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toadstorm last won the day on January 2

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  1. mantra start time

    There's a few ways you can decrease time to first pixel. First thing I'd do is switch over as much geometry as possible to packed disk primitives... just cache your shit to disk as .bgeo and then load it back in via a File SOP in Packed Disk Primitives mode. This means your IFDs don't need to actually contain any geometry; they'll just point to the cached geometry on disk instead. Second, try to avoid using lots of unlocked materials or packing your materials in such a way that you need to use "Save all materials" under "Declare Materials" on the Mantra ROP, in case you're doing that. In bigger scenes with lots of materials that can seriously bloat your IFD size. Third, disable displacement if you can. Displacement means you have to generate all that geometry at runtime, instead of streaming it from disk. It can honestly be faster in some cases to just subdivide your geometry in SOPs and then cache, rather than running a displacement shader.
  2. Best way for Air buble in bottle

    For a few large bubbles in an otherwise full bottle, Vellum really does seem like the best choice. What's unsuccessful about your current tests with Vellum? Some more details might be helpful.
  3. I documented a process like this on a short animation I made a couple years ago: When I did this I was stuck with FEM because Vellum didn't yet exist, but you could do this waaaaay faster using Vellum and some Vellum-friendly force attributes... you'd just have to translate a little bit from the FEM solver attributes I was using to generate force. The short answer is that I just randomly applied forces to areas of the leaves/petals until the rhythm of the impacts looked believable, and then I isolated those impacted positions in the simulation and used them to generate raindrops after the fact. The raindrop particles were POPs that I slid down the petals using the "gradient descent" algorithm (described in the following blog post), and then randomly released after a time. It was easier to do it this way and get the timing right than to actually try to collide the leaves with falling raindrop particles. This is a long post, scroll about halfway down and you'll start seeing how the impacts were done: https://www.toadstorm.com/blog/?p=557 There's a HIP file you can download linked at the beginning of the first post in the series: https://www.toadstorm.com/blog/?p=534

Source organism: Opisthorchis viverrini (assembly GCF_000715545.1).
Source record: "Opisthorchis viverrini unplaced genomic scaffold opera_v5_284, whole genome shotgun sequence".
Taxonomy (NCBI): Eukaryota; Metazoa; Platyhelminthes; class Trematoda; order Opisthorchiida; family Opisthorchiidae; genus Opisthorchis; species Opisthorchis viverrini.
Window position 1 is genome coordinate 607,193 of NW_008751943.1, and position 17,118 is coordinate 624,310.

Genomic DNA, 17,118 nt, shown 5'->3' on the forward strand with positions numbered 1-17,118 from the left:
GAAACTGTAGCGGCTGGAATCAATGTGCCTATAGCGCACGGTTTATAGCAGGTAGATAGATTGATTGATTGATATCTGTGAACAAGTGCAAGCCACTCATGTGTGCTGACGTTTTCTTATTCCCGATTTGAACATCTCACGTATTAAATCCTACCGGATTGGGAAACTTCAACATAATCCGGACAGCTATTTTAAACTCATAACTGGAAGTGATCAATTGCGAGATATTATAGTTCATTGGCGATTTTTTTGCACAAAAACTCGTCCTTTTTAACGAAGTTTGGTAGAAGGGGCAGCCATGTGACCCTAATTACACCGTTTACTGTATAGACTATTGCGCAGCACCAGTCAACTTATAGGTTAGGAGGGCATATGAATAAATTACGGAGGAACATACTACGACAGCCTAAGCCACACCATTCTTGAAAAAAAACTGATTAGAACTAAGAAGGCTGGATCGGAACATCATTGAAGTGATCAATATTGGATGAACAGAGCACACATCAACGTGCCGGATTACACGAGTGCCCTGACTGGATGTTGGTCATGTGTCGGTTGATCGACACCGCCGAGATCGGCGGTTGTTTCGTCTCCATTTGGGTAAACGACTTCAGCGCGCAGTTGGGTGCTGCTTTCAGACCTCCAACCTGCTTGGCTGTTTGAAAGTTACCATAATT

4. Normals not normal

    That looks right for point normals for that particular shape. Primitive normals don't really exist... you can't directly modify them with attributes like you'd think. They're more an indication of the vertex winding order per-primitive than anything else. If a primitive normal is facing the wrong way, you need to use a Reverse SOP, and then possibly invert your point or vertex normals. If you want to see primitive normals, it's a different button on the side toolbar (the one with the primitive with the normal sticking out of it). Generally speaking, you want vertex normals if you have polygon geometry. Open polylines and points generally use point normals. It really depends on what you want to do with them (for example, using N as a force vector would generally be best done with point normals), but for any typical polygon model, vertex normals is the expectation... this is how you get control over the apparent "hardness" of edges. Otherwise your corners are all going to appear mushy because the renderer is going to interpret your point normals as perfectly averaged vertex normals. If you drop down a Normal SOP in vertex mode and play with the cusp angle, you'll get an idea of why you want to be able to control normals at the vertex level.
  5. MOPs: Motion Graphics Operators for Houdini

    Hello again! It's been a long time. Today with the release of Houdini 18 marks the first "official" release of MOPs: v1.00. This includes a ton of changes since the previous Stable release, and is now feature complete, barring any future bugfixes. Development of new features will now be focused on the upcoming commercial version of MOPs. The list is way too long to post here, so I'll just link to the Github release page: https://github.com/toadstorm/MOPS/releases/tag/v1.00 Please continue to post bug reports, feature requests, or any other feedback, either here, on GitHub, or in the MOPs forums! Thanks as always!
  6. Karma benchmark